Evidence has been piling up for a while that early humans in Europe had children with the Neanderthals who had been living there for probably 500 thousand years before humans arrived. Very few Neanderthal genes are left in humans today, so what difference does it make? A lot, both genetically and philosophically.
First of all, we still aren't sure what genetic inheritance the Neanderthals left behind among non-African populations, and we're even less certain about mixtures that probably took place in the Middle East and Asia between Homo sapiens and hominins like the Denisovans. It's possible that Europeans inherited red hair from Neanderthals. And just this week, a new study in Nature linked Neanderthal genes to fatty acids that show up in the brains and other tissues of Europeans — but not in Asian populations.
Did my Neanderthal ancestors give me a predisposition to accumulate certain kinds of fat? Possibly. Though researchers aren't sure what role these extra fatty acids play in our bodies, one thing is certain. A large group of Homo sapiens have inherited genetic material from a group that was once considered another species.
So the first way that our Neanderthal heritage matters is that it may actually have a bearing on some aspects of our metabolism, our brain function, and more. Second, it reminds us that what at first might seem to be another species was probably just another kind of human. As humans, we tend to think of ourselves as grand exceptions in the animal world — even though we look like our ape cousins, we have table manners and Android devices and can follow the plot on Game of Thrones. Key to this sense of exceptionalism is the idea that no other creatures alive were ever like us.
Well, too bad. Because there were other humans on the Earth like us hundreds of thousands of years ago, and even though they were barrel-chested and had heavy brows, they had sex with our mothers and fathers. If you're a white person, you've got Neanderthal in your blood. If you want to get cute about it, you can claim that Europeans are the result of paleolithic miscegenation, making whitey a much less "pure" version of Homo sapiens than Africans.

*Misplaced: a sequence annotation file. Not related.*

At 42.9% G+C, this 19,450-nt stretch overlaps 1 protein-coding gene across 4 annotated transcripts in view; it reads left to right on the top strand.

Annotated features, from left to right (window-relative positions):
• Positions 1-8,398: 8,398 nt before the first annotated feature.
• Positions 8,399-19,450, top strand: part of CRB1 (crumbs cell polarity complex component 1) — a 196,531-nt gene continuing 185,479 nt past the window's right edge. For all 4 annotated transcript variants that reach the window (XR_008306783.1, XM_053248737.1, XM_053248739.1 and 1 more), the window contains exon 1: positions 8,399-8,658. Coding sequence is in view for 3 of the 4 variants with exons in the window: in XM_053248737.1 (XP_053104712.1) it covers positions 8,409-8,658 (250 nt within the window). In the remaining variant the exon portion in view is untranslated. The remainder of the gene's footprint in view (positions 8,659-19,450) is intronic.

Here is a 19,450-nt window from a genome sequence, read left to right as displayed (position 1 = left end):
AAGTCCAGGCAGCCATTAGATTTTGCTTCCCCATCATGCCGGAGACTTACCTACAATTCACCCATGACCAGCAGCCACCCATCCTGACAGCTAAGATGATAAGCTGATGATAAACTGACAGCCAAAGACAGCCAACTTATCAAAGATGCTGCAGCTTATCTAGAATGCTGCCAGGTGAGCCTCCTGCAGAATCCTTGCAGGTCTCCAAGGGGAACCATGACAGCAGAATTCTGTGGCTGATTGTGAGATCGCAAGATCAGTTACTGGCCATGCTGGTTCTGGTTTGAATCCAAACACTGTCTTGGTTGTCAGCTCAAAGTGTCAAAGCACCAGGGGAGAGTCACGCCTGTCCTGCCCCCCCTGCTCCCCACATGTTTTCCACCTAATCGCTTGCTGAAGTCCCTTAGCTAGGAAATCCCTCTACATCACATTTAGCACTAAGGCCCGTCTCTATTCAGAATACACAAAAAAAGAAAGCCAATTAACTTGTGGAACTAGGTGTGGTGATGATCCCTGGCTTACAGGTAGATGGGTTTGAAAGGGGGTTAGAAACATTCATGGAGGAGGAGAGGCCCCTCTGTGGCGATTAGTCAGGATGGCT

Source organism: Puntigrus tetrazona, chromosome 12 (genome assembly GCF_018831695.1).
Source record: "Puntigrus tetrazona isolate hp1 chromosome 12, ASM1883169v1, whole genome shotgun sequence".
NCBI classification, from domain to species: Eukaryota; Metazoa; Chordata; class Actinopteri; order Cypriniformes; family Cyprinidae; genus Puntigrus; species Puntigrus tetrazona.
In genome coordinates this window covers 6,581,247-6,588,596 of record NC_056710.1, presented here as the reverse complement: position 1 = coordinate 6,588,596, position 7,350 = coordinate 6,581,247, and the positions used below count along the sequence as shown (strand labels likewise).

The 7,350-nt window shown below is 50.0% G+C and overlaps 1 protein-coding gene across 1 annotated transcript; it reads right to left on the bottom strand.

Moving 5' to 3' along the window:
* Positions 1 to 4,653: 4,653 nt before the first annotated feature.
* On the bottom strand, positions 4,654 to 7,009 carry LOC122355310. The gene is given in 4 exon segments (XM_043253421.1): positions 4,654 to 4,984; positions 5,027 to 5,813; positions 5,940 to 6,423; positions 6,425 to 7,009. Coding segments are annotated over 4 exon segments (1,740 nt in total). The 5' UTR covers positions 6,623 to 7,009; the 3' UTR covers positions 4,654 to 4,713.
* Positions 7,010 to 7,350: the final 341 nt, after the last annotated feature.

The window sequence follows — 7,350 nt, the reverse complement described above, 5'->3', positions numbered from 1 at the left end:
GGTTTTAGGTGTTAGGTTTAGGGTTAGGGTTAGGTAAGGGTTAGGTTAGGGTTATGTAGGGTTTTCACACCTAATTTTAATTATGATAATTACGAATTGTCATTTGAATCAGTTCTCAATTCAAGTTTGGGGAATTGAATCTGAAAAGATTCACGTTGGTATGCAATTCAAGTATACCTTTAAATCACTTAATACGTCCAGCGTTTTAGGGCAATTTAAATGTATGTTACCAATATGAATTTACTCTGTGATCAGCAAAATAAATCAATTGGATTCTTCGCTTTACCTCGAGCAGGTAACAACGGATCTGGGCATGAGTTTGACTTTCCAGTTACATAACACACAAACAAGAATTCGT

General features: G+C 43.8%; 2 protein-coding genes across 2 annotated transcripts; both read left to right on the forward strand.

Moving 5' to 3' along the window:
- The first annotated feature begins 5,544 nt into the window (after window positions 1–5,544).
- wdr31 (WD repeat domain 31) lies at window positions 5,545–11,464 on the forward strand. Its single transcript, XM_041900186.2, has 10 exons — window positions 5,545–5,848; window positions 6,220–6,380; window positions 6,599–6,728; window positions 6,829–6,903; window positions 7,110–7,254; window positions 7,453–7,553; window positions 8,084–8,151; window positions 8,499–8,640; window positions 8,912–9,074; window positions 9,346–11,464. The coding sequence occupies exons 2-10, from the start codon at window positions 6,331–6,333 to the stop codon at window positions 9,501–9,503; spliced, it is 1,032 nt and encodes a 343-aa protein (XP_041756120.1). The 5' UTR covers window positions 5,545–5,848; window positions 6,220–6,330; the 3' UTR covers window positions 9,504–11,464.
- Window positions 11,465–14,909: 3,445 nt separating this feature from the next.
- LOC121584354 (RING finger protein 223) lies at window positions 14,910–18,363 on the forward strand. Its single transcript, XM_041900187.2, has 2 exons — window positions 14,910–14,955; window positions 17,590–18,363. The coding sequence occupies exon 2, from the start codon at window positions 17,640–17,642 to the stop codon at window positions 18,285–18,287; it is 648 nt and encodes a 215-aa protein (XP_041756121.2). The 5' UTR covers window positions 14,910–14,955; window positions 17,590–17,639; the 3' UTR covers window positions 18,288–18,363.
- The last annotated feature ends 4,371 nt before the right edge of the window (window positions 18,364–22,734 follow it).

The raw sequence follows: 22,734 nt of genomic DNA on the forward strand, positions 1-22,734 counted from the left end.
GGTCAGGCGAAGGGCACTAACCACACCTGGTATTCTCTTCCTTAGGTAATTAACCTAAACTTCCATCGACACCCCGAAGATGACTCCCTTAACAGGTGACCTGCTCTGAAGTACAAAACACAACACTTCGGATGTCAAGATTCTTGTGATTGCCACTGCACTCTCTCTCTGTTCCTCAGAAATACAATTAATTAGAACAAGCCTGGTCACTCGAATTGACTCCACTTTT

But even if you don't want to make that joke, there's still a point to be made. Which is that human evolution is a lot more unpredictable than you might think.
Before we had sequenced the Neanderthal genome and discovered our mixed ancestry, the traditional story of how Homo sapiens came to rule the western half of Eurasia was a lot uglier. Basically, scientists believed that humans had come out of Africa and killed off every other hominin they met. Maybe they didn't actually stab them in the face — though anthropologists like Richard Klein do believe there may have been a genocide. But as evolutionary biologist Ian Tattersall has said, a more likely scenario is that humans just out-competed the local Neanderthals, using up local resources and driving their big-boned cousins to extinction.
Now that we know about the Neanderthal ancestry in Europeans, we have a third possibility, which is that Neanderthals assimilated into Homo sapiens. Sure, there may have been competition between the two groups but they had families too.
This is where the philosophical importance of Neanderthal/Homo sapiens sex comes in. We may never know the real story of what happened between early Homo sapiens and the other hominin groups they met outside Africa. Any scientist who claims to know the truth of these events is, well, a bad scientist. Like all histories, the tale of our distant forbearers is an interpretation, based on available evidence. And the story we choose to tell ourselves about that evidence matters a great deal.
Today we can look back at our history as a species and understand ourselves as far more complex than genocidal maniacs. I'm not denying that humans can be bloodthirsty — obviously we are. But we also have the ability to form true, lasting bonds with people who are very different from us. And our predilection to form those kinds of unexpected relationships apparently goes back a pretty long way.
So, why does it matter that Homo sapiens had sex with Neanderthals? It matters because now we have genetic evidence that humans as a species don't always kill and destroy what we don't understand. Sometimes, we fall in love and settle down instead.
Frankly it's nice to have scientific evidence, instead of wistful mysticism, to back up the claim that we aren't so terrible after all.
Annalee Newitz is the editor-in-chief of io9 and this is her column. She's also the author of Scatter, Adapt and Remember: How Humans Will Survive a Mass Extinction.